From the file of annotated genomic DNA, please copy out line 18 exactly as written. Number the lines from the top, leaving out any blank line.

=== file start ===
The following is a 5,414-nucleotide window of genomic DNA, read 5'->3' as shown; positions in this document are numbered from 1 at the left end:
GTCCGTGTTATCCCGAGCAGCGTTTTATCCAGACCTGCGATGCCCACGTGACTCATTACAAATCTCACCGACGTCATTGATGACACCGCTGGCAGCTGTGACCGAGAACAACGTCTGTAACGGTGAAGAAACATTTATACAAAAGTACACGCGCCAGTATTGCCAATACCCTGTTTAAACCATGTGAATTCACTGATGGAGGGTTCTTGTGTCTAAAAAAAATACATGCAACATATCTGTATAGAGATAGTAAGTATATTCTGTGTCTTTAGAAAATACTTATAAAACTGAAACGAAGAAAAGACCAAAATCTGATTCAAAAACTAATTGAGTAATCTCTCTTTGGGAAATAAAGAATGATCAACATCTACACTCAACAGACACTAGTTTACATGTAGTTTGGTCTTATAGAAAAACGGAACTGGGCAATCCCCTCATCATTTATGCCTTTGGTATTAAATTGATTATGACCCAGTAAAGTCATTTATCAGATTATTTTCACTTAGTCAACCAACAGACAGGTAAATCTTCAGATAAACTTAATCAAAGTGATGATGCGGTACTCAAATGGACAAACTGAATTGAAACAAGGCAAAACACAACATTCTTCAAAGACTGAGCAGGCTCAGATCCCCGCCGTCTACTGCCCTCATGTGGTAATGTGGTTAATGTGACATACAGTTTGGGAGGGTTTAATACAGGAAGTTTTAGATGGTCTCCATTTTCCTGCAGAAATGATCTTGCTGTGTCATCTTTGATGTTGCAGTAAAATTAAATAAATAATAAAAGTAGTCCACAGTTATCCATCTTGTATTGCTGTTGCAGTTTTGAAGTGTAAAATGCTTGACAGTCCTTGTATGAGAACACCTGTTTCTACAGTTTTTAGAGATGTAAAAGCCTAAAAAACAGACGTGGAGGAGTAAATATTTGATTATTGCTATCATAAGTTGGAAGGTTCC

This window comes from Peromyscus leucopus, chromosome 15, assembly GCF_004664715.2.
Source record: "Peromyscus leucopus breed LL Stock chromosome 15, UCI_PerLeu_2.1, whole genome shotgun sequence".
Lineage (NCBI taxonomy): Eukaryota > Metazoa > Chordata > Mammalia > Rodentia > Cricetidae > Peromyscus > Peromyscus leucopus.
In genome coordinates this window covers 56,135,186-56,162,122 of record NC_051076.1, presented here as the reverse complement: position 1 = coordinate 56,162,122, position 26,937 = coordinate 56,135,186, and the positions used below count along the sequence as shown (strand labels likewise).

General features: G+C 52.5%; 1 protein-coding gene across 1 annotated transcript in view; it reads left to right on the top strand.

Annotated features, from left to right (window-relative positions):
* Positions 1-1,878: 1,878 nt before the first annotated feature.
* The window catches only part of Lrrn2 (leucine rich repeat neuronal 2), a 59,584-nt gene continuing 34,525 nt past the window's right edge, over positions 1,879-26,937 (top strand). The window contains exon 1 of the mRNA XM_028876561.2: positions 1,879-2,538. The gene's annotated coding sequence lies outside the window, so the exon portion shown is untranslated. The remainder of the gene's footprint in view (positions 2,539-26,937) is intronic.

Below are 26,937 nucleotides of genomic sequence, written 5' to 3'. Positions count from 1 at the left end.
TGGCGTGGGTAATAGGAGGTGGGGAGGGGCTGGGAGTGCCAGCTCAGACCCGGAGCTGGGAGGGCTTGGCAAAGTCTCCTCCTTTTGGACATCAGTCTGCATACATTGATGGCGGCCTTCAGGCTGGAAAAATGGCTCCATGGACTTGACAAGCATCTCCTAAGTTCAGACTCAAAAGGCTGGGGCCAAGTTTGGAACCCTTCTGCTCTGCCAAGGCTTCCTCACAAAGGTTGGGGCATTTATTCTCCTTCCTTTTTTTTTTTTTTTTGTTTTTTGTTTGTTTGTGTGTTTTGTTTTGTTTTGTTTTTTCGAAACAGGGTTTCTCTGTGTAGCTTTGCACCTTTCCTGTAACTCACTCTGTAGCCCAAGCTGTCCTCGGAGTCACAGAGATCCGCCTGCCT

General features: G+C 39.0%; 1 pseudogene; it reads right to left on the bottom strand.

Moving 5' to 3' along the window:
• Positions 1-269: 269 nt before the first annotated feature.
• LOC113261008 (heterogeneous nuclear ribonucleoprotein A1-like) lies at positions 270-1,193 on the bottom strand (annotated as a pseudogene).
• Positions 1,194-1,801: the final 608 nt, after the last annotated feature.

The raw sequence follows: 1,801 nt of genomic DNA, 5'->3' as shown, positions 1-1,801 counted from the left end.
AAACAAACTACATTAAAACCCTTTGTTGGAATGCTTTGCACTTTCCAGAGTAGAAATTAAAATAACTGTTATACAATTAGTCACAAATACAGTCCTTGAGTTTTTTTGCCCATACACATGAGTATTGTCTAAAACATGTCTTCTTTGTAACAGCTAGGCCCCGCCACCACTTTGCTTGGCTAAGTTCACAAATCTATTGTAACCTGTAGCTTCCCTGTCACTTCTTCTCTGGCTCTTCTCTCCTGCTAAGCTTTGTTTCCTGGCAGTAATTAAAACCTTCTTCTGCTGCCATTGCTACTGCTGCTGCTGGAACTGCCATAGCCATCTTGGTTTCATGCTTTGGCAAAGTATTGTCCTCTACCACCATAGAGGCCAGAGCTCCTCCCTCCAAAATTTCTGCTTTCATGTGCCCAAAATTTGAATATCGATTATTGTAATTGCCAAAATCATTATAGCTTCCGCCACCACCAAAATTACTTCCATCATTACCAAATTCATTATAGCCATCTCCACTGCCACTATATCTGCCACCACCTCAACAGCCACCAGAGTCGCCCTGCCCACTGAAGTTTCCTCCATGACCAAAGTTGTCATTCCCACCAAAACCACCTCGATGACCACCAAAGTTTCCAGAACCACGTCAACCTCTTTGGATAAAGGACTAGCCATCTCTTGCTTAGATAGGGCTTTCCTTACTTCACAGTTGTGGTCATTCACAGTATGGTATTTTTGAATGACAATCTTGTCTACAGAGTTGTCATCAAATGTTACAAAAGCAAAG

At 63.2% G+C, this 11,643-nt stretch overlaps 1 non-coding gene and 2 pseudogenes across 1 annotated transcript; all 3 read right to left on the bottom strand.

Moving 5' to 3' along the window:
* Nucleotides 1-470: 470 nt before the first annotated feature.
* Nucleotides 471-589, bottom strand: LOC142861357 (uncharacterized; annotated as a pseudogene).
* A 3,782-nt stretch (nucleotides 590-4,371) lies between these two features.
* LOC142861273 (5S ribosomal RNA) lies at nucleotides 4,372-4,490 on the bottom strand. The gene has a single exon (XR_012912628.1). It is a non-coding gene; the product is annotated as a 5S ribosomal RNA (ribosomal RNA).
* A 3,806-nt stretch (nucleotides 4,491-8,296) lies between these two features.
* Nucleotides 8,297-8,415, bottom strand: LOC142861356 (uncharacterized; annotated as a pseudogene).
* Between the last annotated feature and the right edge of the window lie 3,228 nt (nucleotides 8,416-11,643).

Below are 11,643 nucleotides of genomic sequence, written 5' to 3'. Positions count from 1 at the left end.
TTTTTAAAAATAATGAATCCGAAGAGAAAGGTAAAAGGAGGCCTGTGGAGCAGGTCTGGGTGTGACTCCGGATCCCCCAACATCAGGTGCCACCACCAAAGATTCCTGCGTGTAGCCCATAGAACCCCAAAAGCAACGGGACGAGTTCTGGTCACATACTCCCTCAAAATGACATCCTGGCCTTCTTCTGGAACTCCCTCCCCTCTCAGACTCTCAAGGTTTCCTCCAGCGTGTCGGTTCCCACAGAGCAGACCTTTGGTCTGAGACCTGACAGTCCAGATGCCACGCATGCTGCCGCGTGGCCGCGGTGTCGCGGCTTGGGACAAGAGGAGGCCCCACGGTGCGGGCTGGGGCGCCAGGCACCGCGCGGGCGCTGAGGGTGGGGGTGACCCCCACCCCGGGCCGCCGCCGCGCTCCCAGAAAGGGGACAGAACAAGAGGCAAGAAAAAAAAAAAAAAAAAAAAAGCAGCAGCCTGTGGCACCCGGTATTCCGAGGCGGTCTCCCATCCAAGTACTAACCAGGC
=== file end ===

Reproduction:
The raw sequence follows: 1,801 nt of genomic DNA, 5'->3' as shown, positions 1-1,801 counted from the left end.